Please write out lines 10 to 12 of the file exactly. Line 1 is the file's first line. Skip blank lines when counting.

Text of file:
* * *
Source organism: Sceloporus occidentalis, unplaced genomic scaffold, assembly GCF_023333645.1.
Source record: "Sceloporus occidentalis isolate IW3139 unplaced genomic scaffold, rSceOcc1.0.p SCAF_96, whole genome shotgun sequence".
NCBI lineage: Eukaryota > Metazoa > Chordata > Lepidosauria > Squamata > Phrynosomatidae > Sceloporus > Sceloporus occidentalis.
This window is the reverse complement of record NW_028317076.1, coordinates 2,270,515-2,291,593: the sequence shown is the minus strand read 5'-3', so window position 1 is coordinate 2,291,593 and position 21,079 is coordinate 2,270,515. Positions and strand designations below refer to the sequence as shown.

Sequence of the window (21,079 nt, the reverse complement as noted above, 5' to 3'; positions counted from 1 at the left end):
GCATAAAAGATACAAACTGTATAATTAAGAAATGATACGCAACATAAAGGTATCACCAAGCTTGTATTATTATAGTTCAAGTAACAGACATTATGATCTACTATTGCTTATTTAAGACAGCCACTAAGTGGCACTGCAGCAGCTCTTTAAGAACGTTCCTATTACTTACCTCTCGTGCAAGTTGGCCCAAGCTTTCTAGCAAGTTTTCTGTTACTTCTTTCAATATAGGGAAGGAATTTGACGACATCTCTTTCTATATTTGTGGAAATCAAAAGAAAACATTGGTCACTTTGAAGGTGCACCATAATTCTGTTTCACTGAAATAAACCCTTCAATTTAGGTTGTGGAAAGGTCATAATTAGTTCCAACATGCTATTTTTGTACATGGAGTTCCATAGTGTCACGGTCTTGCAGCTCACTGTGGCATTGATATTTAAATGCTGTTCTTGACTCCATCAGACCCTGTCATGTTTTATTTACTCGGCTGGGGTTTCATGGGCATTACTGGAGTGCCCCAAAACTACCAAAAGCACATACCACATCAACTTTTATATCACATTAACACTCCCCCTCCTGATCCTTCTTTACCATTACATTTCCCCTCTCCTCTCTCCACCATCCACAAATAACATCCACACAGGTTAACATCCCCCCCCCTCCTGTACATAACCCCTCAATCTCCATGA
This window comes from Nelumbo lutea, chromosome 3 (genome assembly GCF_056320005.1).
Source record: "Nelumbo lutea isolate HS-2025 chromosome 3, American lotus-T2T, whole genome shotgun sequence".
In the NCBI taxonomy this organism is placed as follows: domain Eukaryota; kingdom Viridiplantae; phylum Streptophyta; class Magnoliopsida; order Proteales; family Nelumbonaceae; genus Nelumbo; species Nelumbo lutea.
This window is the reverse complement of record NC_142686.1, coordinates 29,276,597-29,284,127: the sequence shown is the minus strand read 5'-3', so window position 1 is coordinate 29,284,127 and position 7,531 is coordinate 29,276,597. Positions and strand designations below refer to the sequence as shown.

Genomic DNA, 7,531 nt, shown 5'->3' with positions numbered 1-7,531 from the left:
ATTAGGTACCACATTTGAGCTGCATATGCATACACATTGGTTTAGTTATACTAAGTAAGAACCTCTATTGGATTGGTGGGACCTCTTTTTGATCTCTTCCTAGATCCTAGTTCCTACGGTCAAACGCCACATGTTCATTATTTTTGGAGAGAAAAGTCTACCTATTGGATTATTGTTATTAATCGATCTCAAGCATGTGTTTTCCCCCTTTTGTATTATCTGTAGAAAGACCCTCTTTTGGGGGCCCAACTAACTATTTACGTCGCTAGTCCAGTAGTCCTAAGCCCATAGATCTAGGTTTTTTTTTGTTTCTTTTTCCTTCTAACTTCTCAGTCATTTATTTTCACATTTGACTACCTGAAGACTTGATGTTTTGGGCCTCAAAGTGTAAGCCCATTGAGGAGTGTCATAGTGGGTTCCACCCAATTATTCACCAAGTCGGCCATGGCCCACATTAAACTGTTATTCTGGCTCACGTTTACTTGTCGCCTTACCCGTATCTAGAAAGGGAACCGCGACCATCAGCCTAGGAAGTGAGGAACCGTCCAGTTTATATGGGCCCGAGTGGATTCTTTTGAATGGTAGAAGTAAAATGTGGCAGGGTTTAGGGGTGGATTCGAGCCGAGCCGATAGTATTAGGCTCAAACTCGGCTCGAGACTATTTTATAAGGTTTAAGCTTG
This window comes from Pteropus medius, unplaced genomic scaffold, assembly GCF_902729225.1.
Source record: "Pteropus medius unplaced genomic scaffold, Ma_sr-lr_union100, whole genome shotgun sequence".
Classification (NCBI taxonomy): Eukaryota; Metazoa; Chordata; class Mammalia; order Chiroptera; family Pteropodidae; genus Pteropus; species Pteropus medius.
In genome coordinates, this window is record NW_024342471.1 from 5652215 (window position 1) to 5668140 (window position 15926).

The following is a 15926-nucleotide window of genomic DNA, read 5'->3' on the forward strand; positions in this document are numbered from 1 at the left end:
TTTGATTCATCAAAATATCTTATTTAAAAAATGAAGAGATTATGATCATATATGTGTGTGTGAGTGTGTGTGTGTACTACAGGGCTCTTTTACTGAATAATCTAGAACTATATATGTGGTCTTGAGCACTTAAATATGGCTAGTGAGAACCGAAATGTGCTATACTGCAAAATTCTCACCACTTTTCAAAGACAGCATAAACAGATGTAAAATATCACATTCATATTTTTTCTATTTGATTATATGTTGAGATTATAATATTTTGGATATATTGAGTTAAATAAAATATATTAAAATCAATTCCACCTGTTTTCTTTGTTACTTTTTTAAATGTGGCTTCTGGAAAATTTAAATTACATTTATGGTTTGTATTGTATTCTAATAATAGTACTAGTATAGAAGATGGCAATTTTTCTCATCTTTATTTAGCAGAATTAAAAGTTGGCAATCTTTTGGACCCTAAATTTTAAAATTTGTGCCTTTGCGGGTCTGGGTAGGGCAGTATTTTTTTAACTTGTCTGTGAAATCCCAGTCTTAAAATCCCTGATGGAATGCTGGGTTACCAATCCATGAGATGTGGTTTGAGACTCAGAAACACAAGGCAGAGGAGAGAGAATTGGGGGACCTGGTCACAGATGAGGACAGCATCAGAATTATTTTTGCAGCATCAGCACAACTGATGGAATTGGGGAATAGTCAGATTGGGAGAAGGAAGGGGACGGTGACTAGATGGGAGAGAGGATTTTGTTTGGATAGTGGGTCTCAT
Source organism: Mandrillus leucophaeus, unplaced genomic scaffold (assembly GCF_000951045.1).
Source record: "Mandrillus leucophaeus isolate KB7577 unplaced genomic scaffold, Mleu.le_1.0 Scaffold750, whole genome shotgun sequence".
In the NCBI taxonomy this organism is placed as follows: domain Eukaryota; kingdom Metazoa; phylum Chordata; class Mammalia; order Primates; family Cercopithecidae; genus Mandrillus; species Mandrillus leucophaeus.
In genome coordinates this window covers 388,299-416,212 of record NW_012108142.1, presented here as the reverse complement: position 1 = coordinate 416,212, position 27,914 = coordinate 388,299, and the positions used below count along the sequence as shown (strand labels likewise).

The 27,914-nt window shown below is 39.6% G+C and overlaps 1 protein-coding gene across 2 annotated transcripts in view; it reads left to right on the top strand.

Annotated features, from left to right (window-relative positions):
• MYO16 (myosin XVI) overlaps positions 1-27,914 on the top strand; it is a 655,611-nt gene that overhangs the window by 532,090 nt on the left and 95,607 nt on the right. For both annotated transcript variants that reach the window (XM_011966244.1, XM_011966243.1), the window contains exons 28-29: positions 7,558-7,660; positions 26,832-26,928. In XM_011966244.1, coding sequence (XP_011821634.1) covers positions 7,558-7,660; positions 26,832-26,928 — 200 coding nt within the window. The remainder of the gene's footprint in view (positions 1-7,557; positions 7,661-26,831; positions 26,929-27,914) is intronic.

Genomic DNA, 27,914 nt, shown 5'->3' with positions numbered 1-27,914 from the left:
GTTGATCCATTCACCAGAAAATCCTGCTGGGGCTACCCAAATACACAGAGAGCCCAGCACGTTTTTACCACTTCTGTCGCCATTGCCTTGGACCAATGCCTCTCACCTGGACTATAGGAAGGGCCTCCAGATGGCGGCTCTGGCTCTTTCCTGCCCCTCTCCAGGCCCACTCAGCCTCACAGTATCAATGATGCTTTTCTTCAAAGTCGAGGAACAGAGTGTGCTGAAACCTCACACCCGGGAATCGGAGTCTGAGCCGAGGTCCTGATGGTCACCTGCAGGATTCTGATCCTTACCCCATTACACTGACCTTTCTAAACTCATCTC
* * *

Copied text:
This window is the reverse complement of record NC_142686.1, coordinates 29,276,597-29,284,127: the sequence shown is the minus strand read 5'-3', so window position 1 is coordinate 29,284,127 and position 7,531 is coordinate 29,276,597. Positions and strand designations below refer to the sequence as shown.

Genomic DNA, 7,531 nt, shown 5'->3' with positions numbered 1-7,531 from the left:
ATTAGGTACCACATTTGAGCTGCATATGCATACACATTGGTTTAGTTATACTAAGTAAGAACCTCTATTGGATTGGTGGGACCTCTTTTTGATCTCTTCCTAGATCCTAGTTCCTACGGTCAAACGCCACATGTTCATTATTTTTGGAGAGAAAAGTCTACCTATTGGATTATTGTTATTAATCGATCTCAAGCATGTGTTTTCCCCCTTTTGTATTATCTGTAGAAAGACCCTCTTTTGGGGGCCCAACTAACTATTTACGTCGCTAGTCCAGTAGTCCTAAGCCCATAGATCTAGGTTTTTTTTTGTTTCTTTTTCCTTCTAACTTCTCAGTCATTTATTTTCACATTTGACTACCTGAAGACTTGATGTTTTGGGCCTCAAAGTGTAAGCCCATTGAGGAGTGTCATAGTGGGTTCCACCCAATTATTCACCAAGTCGGCCATGGCCCACATTAAACTGTTATTCTGGCTCACGTTTACTTGTCGCCTTACCCGTATCTAGAAAGGGAACCGCGACCATCAGCCTAGGAAGTGAGGAACCGTCCAGTTTATATGGGCCCGAGTGGATTCTTTTGAATGGTAGAAGTAAAATGTGGCAGGGTTTAGGGGTGGATTCGAGCCGAGCCGATAGTATTAGGCTCAAACTCGGCTCGAGACTATTTTATAAGGTTTAAGCTTG